As we forge ahead, the main thing to keep an eye on is how the young Holmes was influenced by our old friend Ralph Waldo Emerson (who was a friend of his father) and was subsequently drawn into the movement to abolish slavery and the Civil War itself. By the end of the second chapter, we can see that Holmes was becoming somewhat disillusioned by the war effort.

In addition to the questions on your reading guide, by my lights there two main questions to ask about these first two chapters: 1) How and why did Holmes get drawn into abolitionism and military service, and 2) Why did he begin to lose faith in the war?

Thoreau’s Principles

Reading: Henry David Thoreau, “Life without Principle” (originally published in the Atlantic Monthly in 1863).

Thoreau warned his readers in the introduction to “Life without Principle” (which was based on an 1854 lecture titled “What Shall it Profit”) that he would give them “a strong dose” of himself and that he would “leave out all the flattery, and retain all the criticism.” As he considered “the way in which we spend our lives,” he did indeed indulge himself while unleashing a searing critique of the way that most Americans seemed to him to live, immersed in business, first and foremost, but also in politics and in the civil society constituted by newspapers, reform societies, and other such institutions.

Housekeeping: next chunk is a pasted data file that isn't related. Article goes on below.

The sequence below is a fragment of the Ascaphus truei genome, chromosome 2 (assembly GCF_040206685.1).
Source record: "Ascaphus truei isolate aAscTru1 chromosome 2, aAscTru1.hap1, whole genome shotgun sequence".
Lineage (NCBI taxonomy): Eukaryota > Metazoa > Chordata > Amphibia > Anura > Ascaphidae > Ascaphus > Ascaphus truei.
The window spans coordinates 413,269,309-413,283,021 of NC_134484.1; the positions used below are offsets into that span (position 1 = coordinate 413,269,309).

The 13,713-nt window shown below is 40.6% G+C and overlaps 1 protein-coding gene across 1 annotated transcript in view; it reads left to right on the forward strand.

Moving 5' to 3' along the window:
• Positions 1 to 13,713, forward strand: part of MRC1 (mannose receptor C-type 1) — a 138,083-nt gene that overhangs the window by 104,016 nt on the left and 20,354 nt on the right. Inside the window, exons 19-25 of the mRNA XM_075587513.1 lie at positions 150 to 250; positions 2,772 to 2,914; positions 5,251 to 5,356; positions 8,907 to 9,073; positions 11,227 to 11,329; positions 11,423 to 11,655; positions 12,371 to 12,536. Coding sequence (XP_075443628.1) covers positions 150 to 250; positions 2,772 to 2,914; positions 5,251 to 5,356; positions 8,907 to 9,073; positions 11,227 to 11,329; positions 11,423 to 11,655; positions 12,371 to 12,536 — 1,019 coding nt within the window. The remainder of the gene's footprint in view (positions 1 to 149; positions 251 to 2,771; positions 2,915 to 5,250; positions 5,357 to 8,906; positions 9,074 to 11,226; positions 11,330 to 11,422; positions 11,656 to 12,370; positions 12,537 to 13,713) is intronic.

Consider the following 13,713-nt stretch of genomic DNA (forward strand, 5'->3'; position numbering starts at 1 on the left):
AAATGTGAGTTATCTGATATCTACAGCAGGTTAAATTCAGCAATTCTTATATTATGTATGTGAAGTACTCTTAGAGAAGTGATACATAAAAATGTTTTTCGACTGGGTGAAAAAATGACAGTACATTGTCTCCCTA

In his attack on business, commerce, and other seeking of money, it should be noted, he did not say that people should stop worrying about making a living. Rather, he argued that one’s mode of getting a living was so important that it shouldn’t be dominated by materialistic concerns. He memorably stated his concern: “I do not need the police of meaningless labor to regulate me.” He explained further: “If I should sell both my forenoons and afternoons to society, as most appear to do, I am sure that for me there would be nothing left worth living for.” He was willing to work enough to support himself simply, but he suggested that working for money degraded a person.